"All the victims who died had chronic diseases such as heart disease, hypertension, kidney disease and diabetes."

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ASEAN leaders to discuss high-level task force, monitoring haze at summit

A high-level task force to support the ASEAN Secretariat to monitor and implement its community integration programme beyond 2015 is one key issue on the agenda for the ASEAN Leaders' Summit in Brunei, beginning Wednesday.
S Ramesh, Channel NewsAsia, 7 Oct 13;

SINGAPORE: A high-level task force to support the ASEAN Secretariat to monitor and implement its community integration programme beyond 2015 is one key issue on the agenda for the ASEAN Leaders' Summit in Brunei, beginning Wednesday.

Another housekeeping issue is monitoring the haze.

When the leaders meet, they will take stock of what has been achieved so far, and direct their officials to press ahead.

Foreign Affairs and Law Minister K Shanmugam said: "It doesn't end there, 2015 integration must lead on to something else. Basically, when you talk about integration, you are talking about closer connectivity, closer cultural cooperation, closer economic cooperation, substantial reduction of tariffs, so in that context, what then happens post-2015.

“The leaders will also be looking at after 2015, and will give some directions. We have negotiated a reduction of a substantial number of the tariffs but not all, and there are issues remaining on exactly what sort of services are cross-border which can be done. These are technical issues which the respective experts will discuss with the respective ministries."

ASEAN's leaders are also expected to receive a report on the grouping's haze monitoring system. This issue of the haze has been discussed at two levels - both at the foreign ministers' and the environment ministers' levels.

It is understood that the leaders of Singapore, Malaysia and Indonesia would be shown a demonstration of the ASEAN haze monitoring system.

Mr Shanmugam said: "The foreign ministers agreed that the leaders of the three countries will meet on the sidelines of the summit to consider this haze issue, and eventually, it will by agreement also be taken up by the summit leaders themselves.

“The issue of concession maps has not been resolved yet. This is a matter within Indonesian sovereignty. We believe it is good for concession maps to be made available, so that there can be monitoring internationally, and that is a matter that we will continue to discuss."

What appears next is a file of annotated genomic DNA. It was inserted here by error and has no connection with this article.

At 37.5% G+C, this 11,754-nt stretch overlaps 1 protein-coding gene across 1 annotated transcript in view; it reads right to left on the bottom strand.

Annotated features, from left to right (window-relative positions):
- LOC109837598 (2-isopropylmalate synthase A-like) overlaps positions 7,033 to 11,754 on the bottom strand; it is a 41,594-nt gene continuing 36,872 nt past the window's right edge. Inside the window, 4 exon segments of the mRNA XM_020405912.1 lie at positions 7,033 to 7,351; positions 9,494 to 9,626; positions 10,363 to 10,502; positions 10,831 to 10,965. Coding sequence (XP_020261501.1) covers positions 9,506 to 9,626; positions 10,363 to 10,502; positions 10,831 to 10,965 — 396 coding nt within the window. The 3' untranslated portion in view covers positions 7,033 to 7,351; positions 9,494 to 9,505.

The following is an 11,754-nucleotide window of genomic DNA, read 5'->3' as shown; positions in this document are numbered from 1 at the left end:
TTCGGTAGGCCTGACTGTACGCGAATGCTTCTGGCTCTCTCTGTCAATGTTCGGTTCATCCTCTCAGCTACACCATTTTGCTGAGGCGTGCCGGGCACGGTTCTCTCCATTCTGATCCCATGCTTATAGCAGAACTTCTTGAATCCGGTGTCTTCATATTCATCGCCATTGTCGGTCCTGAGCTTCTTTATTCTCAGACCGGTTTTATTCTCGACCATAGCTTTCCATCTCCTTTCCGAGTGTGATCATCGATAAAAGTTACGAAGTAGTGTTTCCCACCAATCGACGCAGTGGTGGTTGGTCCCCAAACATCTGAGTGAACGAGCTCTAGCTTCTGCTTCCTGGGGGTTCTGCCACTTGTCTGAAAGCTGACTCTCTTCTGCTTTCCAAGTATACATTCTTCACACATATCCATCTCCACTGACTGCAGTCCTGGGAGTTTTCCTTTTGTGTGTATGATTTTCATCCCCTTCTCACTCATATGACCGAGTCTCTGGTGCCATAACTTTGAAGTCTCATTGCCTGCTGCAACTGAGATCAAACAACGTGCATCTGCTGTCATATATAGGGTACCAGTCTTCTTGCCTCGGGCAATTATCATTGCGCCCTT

On the South China Sea dispute, Mr Shanmugam said ASEAN has seen good progress, with discussions already on with China on a Code of Conduct (COC).

During his recent visit to Indonesia, Chinese President Xi Jinping said China seeks a peaceful resolution of the disputes and has called for equal-footed talks to solve the territorial issues.

Mr Shanmugam said: "If we make good progress on the COC, that will help reduce tensions. But as to what might happen, what might not happen, whether there can be some incidents leading to increased tensions, who knows? This is what we hope, and we hope that through the process of the COC, we can achieve a reduction in tension."

Senior officials also said Brunei has done much to restore ASEAN's credibility and unity, which slipped somewhat under Cambodia's term.

Myanmar will take over the ASEAN chair for 2014 when the summit closes on Thursday.

- CNA/xq

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Indonesia: The Coral Triangle - a new geography for a new age

Nazir Foead, Jakarta Post, 7 Oct 2013;

The APEC Summit in Bali has gathered together an impressive selection of world leaders coming together to enhance economic collaboration around sustainable and equitable development.

This is to meet the needs of those increasingly affected by the impacts of climate change, loss of biodiversity and dwindling natural resources. The location for these critical deliberations illustrates the beauty and challenges that surround these intentions, as Bali sits at the base of the Coral Triangle region.

The Coral Triangle spans the seas of Indonesia, Malaysia, Papua New Guinea, the Philippines, the Solomon Islands and Timor-Leste -- known collectively as the CT6.